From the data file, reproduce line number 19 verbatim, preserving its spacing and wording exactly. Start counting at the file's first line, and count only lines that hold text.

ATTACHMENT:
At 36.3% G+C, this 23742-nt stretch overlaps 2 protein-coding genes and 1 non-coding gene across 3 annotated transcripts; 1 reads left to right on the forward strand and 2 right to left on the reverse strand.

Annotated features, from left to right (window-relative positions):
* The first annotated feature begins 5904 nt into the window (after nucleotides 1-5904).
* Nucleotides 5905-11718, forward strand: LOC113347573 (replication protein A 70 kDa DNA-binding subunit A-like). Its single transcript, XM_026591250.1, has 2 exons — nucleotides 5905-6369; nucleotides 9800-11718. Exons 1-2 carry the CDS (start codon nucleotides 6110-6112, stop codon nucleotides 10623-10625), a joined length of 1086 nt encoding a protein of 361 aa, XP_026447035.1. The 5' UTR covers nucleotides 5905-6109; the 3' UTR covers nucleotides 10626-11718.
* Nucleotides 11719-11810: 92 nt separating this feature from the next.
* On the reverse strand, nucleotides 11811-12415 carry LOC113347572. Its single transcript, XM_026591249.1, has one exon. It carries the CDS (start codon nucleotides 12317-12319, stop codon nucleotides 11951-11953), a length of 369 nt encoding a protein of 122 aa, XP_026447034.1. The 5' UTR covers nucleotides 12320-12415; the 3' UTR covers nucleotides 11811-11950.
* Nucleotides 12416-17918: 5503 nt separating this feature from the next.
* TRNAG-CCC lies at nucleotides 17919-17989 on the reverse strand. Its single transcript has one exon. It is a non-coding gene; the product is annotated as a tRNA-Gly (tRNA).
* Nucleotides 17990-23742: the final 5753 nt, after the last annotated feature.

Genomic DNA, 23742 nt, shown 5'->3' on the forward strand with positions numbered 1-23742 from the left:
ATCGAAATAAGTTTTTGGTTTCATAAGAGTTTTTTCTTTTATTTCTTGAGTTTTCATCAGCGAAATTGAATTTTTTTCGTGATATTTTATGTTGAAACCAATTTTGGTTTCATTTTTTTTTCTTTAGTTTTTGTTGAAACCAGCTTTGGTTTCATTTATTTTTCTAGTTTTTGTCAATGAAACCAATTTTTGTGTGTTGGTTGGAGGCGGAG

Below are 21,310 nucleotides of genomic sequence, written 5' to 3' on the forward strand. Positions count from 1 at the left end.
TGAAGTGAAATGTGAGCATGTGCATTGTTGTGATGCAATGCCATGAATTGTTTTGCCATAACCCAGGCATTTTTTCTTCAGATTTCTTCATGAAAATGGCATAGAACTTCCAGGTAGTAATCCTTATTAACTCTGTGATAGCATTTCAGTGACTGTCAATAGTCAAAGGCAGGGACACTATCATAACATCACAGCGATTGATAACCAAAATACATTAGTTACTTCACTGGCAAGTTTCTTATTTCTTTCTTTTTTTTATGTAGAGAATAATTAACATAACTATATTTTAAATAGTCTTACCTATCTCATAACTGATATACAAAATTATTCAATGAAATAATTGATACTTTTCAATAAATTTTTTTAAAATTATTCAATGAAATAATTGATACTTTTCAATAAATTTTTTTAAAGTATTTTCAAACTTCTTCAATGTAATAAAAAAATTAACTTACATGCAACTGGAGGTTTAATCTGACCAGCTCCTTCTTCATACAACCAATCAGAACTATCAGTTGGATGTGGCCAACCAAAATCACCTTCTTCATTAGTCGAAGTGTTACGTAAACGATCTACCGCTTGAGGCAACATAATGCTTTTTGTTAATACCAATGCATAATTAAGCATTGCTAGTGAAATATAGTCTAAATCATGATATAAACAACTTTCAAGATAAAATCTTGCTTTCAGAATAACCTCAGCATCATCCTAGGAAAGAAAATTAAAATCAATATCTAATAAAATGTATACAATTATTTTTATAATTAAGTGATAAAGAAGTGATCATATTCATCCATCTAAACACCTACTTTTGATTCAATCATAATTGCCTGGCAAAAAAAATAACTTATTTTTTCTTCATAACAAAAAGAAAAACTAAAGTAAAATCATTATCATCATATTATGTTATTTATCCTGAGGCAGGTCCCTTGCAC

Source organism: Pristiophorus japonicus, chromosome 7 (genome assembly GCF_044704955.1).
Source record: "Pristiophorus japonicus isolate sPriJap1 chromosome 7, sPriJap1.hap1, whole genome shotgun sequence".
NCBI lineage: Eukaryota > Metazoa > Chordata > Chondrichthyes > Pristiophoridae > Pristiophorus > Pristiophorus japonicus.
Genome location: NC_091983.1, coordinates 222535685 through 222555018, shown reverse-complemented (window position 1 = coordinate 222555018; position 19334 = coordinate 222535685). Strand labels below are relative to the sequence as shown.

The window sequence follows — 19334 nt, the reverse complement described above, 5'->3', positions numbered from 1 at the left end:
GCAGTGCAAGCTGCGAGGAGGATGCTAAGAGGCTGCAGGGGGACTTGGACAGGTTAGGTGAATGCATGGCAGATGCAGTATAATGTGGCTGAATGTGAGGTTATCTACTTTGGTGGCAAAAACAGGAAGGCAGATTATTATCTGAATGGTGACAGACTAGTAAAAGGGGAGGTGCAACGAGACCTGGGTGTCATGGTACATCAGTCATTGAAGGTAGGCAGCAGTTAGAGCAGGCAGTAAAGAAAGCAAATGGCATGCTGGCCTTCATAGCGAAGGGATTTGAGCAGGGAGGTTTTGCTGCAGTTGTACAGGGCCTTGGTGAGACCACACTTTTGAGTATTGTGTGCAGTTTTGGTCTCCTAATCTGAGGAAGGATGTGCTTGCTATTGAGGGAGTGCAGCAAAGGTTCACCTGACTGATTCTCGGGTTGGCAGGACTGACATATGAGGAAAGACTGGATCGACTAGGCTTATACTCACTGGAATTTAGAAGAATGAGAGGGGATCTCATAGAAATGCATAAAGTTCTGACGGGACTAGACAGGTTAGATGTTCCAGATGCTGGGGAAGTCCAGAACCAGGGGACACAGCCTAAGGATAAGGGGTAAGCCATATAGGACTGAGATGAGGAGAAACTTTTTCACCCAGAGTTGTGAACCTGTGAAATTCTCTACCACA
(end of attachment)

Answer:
GCAGTGCAAGCTGCGAGGAGGATGCTAAGAGGCTGCAGGGGGACTTGGACAGGTTAGGTGAATGCATGGCAGATGCAGTATAATGTGGCTGAATGTGAGGTTATCTACTTTGGTGGCAAAAACAGGAAGGCAGATTATTATCTGAATGGTGACAGACTAGTAAAAGGGGAGGTGCAACGAGACCTGGGTGTCATGGTACATCAGTCATTGAAGGTAGGCAGCAGTTAGAGCAGGCAGTAAAGAAAGCAAATGGCATGCTGGCCTTCATAGCGAAGGGATTTGAGCAGGGAGGTTTTGCTGCAGTTGTACAGGGCCTTGGTGAGACCACACTTTTGAGTATTGTGTGCAGTTTTGGTCTCCTAATCTGAGGAAGGATGTGCTTGCTATTGAGGGAGTGCAGCAAAGGTTCACCTGACTGATTCTCGGGTTGGCAGGACTGACATATGAGGAAAGACTGGATCGACTAGGCTTATACTCACTGGAATTTAGAAGAATGAGAGGGGATCTCATAGAAATGCATAAAGTTCTGACGGGACTAGACAGGTTAGATGTTCCAGATGCTGGGGAAGTCCAGAACCAGGGGACACAGCCTAAGGATAAGGGGTAAGCCATATAGGACTGAGATGAGGAGAAACTTTTTCACCCAGAGTTGTGAACCTGTGAAATTCTCTACCACA